They, moreover, addressed a letter to the Principal Secretary of State for the Colonies, forwarded by his Excellency Mr. LaTrobe, informing him of the establishment and nature of the Institution; of the necessity for procuring many works of approved merit, which the means at their disposal would not allow them to order; and suggesting, that such as the Statutes at Large, the Statutes of the Realm, the various Records, State Papers, Voyages, Travels, Surveys, Maps, Charts, Plans, and Reports published by the various Royal and Parliamentary Societies and Commissions, or by the Admiralty, &c. &c. might be supplied.
It is with no slight regret that the Trustees are compelled to say that their advertisements were disregarded; the letters, with one exception —a refusal,— unacknowledged; and that His Grace the Secretary of State for the Colonies informed them “that he was unable to furnish any books unless payment were made for the same by the Colonial Government.”
They met with still further disappointment in not being able to obtain payment of the two sums of £3000 and £3000, voted by the Honorable the Legislative Council in the years 1854 and 1855 respectively, for the purchase of books, and are therefore able to present a very small number only of those ordered.
The collection comprises such of the leading standard writers and compilations on the chief subjects of literary inquiry as the funds allowed them to buy, and their order has been complied with by the bookseller—Mr. Guillaume —in a manner of which your Excellency and the public will, it is hoped, form a favourable opinion. It also contains 84 volumes, presented by His Excellency Mr. LaTrobe; and a copy of the “Times” newspaper of the year 1800, presented by Mr. G. M. Gallot — the only donations of which it can as yet boast.
That this collection is not larger is thus accounted for. But the Trustees are by no means discouraged, and look forward with sanguine expectation to the future.
It is possible that the interest which the public of this country is known to feel in all subjects connected with the Arts, could not be effectually brought into action, as regards this Institution, until it was placed on a declared footing; and there is every expectation that when the liberal principles on which it is established are known—all persons being free to enter who observe the decencies of dress and manners—and the advantages it will afford are appreciated, it will be warmly and generously supported.
Contributions of books, pamphlets, maps, charts, prints—especially relating to the early history of this and the adjoining countries, and any presented by authors, — donations of coins, medals, works of art, of natural curiosities, will be gratefully received; and the Library may be rendered more comprehensive and varied if Visitors will oblige the Trustees by inserting in the Order Book the titles of such works as it is desirable should be obtained.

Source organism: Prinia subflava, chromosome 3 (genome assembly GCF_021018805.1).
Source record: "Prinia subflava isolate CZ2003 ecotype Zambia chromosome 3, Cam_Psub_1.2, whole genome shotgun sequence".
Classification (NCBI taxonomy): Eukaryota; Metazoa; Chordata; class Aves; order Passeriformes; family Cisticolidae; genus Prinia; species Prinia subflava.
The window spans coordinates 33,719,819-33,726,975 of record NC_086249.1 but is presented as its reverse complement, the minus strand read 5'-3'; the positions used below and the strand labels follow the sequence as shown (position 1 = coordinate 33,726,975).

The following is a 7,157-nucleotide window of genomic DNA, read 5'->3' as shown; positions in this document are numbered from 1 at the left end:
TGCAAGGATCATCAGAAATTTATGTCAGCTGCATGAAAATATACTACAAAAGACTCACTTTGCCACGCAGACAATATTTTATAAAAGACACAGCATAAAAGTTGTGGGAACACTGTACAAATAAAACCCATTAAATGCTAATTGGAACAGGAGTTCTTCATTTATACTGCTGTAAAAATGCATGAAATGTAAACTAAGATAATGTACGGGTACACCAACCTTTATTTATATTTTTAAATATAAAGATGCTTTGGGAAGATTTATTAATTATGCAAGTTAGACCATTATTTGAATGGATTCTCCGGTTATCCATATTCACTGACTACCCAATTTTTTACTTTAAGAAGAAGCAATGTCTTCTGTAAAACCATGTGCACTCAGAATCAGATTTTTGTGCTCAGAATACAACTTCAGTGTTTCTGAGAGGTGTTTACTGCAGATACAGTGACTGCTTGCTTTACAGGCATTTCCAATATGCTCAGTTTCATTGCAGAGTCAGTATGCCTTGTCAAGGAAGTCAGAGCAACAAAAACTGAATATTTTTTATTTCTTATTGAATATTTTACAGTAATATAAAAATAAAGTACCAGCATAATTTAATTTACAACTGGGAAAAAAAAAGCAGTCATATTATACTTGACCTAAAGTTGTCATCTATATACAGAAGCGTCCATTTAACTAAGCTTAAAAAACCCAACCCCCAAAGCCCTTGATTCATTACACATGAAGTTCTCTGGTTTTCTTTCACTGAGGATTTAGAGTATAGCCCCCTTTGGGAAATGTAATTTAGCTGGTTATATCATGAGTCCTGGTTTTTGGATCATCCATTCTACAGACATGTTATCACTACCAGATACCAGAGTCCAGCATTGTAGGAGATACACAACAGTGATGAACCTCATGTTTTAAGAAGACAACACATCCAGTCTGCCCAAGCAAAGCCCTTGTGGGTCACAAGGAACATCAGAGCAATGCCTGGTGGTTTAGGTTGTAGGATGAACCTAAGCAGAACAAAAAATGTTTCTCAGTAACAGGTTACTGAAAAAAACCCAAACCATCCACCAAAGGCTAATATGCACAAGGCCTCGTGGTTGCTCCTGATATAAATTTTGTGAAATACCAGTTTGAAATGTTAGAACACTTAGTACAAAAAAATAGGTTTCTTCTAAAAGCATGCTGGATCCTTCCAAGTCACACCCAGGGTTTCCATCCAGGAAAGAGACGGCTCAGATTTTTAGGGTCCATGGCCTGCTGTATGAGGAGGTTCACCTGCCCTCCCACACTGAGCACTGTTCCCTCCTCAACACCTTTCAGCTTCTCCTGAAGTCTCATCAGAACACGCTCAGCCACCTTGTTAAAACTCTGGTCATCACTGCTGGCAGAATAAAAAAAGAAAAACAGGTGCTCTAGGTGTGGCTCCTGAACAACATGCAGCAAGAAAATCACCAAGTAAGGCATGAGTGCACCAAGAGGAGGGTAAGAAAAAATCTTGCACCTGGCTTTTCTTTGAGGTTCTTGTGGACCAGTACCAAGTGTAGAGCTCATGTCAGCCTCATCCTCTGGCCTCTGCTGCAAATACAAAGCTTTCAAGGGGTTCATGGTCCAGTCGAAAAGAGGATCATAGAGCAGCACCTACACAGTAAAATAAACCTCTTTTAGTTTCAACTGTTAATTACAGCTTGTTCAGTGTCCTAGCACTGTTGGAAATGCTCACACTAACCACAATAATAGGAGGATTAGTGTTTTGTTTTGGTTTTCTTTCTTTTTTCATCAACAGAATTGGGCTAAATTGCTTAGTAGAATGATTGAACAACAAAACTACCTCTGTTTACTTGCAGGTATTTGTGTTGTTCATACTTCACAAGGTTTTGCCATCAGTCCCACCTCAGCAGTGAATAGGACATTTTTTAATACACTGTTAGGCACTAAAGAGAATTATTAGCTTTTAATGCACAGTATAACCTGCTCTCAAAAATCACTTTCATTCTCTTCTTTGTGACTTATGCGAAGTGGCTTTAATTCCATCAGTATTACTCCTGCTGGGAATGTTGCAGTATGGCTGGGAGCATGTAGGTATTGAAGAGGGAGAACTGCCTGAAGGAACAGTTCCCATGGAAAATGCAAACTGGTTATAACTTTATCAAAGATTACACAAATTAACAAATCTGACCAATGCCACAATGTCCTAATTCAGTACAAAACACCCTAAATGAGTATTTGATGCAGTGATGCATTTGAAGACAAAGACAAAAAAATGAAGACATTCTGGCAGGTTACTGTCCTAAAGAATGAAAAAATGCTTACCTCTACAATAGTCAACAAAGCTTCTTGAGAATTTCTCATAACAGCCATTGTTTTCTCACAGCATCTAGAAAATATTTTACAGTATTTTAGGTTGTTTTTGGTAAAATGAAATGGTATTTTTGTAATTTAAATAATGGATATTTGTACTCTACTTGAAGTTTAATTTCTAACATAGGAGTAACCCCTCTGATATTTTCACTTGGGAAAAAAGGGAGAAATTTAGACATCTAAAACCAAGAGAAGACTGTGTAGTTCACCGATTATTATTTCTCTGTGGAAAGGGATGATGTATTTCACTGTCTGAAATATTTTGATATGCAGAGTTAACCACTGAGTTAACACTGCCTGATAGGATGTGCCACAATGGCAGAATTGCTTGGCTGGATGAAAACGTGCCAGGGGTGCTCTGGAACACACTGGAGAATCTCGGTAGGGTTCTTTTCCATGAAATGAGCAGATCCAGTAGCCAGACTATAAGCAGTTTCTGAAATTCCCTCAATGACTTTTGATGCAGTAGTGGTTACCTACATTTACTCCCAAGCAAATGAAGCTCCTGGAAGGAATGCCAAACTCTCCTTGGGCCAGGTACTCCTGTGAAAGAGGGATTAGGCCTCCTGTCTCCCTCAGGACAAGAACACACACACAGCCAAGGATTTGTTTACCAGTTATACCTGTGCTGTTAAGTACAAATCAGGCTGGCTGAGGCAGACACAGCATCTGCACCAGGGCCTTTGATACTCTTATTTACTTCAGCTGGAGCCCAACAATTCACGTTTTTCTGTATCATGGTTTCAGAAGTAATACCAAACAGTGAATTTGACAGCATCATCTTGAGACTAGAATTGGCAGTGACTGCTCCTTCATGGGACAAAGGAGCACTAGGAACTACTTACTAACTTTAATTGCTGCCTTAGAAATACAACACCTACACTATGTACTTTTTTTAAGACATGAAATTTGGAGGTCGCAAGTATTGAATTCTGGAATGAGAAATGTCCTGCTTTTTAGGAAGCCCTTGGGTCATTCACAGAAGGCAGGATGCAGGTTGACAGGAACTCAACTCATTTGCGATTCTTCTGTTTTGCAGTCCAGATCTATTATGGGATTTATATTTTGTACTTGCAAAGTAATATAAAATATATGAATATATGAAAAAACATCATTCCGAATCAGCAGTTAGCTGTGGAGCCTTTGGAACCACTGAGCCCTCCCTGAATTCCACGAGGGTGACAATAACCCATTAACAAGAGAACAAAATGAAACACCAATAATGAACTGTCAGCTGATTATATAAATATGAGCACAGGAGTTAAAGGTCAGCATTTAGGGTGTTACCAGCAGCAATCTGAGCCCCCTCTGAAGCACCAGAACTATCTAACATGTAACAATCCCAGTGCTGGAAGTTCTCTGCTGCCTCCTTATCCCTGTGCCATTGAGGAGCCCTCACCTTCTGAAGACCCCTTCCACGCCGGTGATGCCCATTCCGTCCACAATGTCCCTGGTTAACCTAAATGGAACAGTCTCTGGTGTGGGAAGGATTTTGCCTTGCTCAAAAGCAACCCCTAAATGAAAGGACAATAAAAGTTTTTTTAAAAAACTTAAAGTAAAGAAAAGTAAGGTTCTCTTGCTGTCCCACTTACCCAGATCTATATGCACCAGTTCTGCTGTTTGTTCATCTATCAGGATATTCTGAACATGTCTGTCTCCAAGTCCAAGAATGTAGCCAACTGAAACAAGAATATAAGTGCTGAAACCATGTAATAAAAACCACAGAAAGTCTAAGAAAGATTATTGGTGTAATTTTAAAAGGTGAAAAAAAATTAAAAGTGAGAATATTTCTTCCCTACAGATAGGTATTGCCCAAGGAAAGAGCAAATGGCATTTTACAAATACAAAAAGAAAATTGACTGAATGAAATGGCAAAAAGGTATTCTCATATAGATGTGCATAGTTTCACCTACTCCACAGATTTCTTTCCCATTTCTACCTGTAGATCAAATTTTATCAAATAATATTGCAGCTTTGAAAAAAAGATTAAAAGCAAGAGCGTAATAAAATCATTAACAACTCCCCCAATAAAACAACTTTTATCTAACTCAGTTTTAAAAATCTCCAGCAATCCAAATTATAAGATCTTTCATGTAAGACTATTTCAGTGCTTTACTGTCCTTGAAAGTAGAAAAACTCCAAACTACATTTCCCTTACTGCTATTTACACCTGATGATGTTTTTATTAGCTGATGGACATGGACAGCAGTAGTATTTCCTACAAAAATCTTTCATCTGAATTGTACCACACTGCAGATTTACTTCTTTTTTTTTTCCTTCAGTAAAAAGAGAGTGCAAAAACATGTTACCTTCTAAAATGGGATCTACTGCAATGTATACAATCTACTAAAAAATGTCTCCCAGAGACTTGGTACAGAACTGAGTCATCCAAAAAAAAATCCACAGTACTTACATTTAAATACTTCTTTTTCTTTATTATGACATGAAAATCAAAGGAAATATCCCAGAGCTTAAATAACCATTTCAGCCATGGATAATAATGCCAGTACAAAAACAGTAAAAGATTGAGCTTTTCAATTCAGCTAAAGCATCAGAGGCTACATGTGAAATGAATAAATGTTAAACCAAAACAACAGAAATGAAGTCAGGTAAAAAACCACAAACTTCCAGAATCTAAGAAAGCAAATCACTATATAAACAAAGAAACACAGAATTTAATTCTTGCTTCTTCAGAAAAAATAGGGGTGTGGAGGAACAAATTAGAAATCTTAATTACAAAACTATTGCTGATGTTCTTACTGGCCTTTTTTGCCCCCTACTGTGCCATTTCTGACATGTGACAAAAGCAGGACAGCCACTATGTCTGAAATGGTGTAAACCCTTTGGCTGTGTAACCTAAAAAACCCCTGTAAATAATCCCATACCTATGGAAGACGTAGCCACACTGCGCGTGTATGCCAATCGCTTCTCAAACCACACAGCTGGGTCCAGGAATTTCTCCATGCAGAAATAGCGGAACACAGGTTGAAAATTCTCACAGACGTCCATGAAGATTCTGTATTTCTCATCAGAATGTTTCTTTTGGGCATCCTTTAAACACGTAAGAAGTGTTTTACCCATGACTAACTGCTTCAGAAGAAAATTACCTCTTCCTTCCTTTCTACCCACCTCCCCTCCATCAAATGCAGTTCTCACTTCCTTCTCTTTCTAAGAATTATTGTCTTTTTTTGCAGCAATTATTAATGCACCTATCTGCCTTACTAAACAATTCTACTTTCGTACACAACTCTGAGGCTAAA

The Trustees will enter into direct communication with the conductors of the European Libraries, and the officers of the different literary, philosophical and scientific Institutions and Societies, and solicit that assistance which the promoters of learning and science are always ready to give; and they—if supported as they expect to be — hope that in a short time, in addition to an extensive collection of English general literature, they may, through the instrumentality of the representatives of the ministers of different Foreign States, succeed in possessing themselves of that of other countries, as well as of a body of authentic official information emanating from the departments of the useful arts, commerce, education, crime, and social and economical statistics.
The misfortune of the lapse of the votes for 1851 and 1855, may be repaired by the honorable the Legislative Council, with the sanction of your Excellency, making up the deficiency. Such a recognition of the value of this Institution, none will acknowledge more gratefully than


Edward Macarthur (1789-1872), the eldest son of the famous John Macarthur, became commander-in-chief of the armed forces in the colony in May 1855, and when Sir Charles Hotham died in December that year he became Acting-Governor.
Joseph Reed (1823?-1890) had arrived in the colony from England in 1853 or early 1854. He established what was the first major private architectural office in Melbourne, and was responsible for the design of such well-known buildings as Wesley Church, Scots Church, Wilson Hall, the Trades Hall, and the Exhibition Building.
The attempts of the Trustees (in effect, Redmond Barry) to build up the collection of books and works of art will be discussed in some detail in the next issue of The La Trobe Journal.

J.W. Lindt, 1845–1926, photographer. Joseph M. Reed [ca. 1885].Albumen silver cabinet photograph. H4701. La Trobe Picture Collection.